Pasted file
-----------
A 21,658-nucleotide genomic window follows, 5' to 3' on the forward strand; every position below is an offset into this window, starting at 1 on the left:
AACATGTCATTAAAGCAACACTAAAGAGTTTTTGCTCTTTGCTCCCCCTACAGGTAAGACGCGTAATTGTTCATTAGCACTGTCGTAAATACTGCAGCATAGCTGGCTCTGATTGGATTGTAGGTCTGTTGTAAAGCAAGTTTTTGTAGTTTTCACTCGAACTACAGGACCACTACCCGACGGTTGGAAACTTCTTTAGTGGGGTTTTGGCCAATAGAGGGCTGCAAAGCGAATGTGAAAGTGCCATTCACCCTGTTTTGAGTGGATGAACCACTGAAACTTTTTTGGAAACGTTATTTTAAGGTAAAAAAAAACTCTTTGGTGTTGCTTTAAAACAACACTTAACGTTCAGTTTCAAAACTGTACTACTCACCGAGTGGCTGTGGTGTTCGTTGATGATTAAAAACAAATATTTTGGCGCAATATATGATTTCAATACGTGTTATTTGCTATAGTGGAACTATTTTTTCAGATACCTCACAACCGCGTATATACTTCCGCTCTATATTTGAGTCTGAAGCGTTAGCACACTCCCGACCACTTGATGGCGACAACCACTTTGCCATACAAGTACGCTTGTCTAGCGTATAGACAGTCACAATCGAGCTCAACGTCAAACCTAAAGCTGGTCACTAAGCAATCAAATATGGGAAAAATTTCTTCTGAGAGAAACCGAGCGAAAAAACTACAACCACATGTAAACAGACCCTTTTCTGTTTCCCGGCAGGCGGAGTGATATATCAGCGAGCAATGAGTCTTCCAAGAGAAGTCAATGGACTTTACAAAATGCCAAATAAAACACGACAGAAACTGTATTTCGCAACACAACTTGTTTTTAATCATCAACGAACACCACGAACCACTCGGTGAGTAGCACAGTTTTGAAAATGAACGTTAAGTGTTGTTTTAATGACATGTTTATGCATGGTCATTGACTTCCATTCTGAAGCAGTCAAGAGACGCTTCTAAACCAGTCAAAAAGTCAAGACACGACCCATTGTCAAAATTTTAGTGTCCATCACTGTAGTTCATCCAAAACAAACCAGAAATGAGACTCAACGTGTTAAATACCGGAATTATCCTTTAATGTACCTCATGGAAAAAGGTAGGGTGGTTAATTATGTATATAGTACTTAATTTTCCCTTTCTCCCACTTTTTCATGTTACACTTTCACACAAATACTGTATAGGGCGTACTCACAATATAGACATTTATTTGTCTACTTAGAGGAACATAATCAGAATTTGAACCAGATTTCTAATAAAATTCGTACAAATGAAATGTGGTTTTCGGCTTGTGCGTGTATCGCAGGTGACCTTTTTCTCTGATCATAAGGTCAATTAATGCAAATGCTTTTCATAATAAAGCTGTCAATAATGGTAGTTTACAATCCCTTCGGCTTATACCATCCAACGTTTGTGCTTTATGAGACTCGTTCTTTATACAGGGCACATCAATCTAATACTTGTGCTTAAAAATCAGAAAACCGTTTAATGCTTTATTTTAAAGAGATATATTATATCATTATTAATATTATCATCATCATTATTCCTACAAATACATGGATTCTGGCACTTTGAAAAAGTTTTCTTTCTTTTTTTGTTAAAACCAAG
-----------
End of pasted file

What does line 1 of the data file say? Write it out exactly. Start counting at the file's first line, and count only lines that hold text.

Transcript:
A 21,658-nucleotide genomic window follows, 5' to 3' on the forward strand; every position below is an offset into this window, starting at 1 on the left: